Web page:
Any day that you can dye is a perfect day! It just takes a little time, some supplies and away you go--first, gather your supplies. You'll need an outside source for heat and space:
This is my standard go to stove when at home. There are also two propane stoves that are used when there is a workshop. As you can see, this stove has been Used!
Gather up plastic gloves, dye product, mask, setting agent, old spoon enamel pot; measuring equipment (all designated for dyeing)
We are dyeing wool/silk yarn so using acid dyes from Pro Chem . Every dyer has their favorite brand of dyes. Even though every dye product has been used in the past, this is the one that is returned to time and again.
And of course, you will need yarn, making sure that you have tied off the yarn in several places with a figure 8 tie to keep yarns together in the dyepot.
Into the dyepot--water, dye (be sure to put on your gloves and facial mask first), vinegar (our setting agent for this brand of acid dyes), set on heat source and let simmer (not boiling) for 30 minutes or longer. The ideal dyepot uses up all the dye in the water and attaches to the fiber. Remove yarn from pot and let dry, then rinse when at room temperature. This yarn was wool/silk blend from Wool2Dye4 . Sometimes silk will take the dye differently than wool.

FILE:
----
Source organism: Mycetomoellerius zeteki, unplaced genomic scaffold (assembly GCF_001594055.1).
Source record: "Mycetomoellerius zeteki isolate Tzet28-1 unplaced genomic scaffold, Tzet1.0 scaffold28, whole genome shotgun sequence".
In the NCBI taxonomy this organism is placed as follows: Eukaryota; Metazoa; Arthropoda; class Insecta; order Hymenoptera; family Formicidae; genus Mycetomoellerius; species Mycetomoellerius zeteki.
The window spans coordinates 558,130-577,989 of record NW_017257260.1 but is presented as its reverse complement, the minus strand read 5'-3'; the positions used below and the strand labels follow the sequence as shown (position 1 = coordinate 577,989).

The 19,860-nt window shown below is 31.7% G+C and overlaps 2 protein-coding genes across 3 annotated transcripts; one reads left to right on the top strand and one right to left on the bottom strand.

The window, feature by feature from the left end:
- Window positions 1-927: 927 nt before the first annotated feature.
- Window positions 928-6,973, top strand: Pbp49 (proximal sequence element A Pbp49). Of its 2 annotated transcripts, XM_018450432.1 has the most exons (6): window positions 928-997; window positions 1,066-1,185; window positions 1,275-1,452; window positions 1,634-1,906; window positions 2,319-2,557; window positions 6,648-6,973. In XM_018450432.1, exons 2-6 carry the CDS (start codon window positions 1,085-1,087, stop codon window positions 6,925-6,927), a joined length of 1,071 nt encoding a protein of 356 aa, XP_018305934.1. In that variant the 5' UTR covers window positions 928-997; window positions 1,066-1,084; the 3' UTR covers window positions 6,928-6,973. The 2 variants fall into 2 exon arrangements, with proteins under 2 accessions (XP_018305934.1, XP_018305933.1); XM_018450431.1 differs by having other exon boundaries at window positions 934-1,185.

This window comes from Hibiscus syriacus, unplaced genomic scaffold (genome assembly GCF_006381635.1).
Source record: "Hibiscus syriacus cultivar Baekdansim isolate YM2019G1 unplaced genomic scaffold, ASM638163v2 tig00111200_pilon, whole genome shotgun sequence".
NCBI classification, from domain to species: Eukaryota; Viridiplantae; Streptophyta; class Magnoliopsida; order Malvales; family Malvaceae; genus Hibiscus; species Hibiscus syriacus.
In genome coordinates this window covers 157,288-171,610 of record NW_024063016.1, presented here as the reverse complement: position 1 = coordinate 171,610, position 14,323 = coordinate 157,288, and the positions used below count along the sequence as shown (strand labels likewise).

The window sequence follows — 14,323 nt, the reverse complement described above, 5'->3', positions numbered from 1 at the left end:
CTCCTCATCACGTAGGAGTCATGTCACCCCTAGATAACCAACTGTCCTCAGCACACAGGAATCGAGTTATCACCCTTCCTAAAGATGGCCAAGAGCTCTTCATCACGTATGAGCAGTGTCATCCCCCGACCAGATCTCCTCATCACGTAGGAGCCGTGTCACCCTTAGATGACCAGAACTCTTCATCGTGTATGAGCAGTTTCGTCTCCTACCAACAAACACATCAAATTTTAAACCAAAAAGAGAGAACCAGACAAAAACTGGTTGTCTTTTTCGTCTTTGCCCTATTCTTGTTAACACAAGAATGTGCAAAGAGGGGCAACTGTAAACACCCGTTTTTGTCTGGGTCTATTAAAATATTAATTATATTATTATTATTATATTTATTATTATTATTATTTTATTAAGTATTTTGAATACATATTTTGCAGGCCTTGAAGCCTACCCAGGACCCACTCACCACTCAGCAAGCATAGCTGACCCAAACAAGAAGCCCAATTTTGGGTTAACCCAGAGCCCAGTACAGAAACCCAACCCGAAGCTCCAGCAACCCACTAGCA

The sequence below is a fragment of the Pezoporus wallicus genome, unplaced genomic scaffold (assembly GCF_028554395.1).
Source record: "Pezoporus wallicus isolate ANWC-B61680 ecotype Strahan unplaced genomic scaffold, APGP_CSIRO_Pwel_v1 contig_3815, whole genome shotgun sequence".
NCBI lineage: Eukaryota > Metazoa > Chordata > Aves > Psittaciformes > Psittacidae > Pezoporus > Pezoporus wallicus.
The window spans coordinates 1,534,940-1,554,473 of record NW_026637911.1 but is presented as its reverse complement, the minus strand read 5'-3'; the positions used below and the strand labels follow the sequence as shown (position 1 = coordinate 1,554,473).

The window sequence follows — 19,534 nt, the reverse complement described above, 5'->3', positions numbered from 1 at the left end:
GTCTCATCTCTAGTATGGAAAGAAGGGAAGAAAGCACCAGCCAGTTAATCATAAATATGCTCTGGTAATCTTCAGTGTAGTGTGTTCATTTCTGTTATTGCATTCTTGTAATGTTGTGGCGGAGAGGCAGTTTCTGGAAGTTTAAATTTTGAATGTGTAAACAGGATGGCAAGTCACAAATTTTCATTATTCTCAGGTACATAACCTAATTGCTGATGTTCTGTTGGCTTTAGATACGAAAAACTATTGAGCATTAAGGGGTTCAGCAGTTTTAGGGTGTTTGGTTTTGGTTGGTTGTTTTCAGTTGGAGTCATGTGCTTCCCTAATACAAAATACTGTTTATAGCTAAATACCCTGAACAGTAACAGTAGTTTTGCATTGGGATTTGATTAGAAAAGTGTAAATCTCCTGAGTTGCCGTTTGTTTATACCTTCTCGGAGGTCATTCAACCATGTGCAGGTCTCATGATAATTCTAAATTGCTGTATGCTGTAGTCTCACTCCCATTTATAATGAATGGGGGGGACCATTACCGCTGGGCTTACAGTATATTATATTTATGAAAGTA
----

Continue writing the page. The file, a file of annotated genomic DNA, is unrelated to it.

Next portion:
On hand was another skein of yarn but the color of this yarn just didn't do it anymore. What can be done? Over dye, of course. But, first it was necessary to wind from one skein to another which gives the opportunity to use the swift and weasel (yes, this piece of equipment gave us the song "pop goes the weasel"). Aside here, the weasel makes a popping sound every 100 turns as it is a yard around the weasel and 100 turns lets you know--100 yards.
Knowing that there is only a couple of dyes that will overdye this strong color, we used turquoise, which will give a nice green blue color--alot better on the eyes! Dry, rinse and ready to be used in the next project.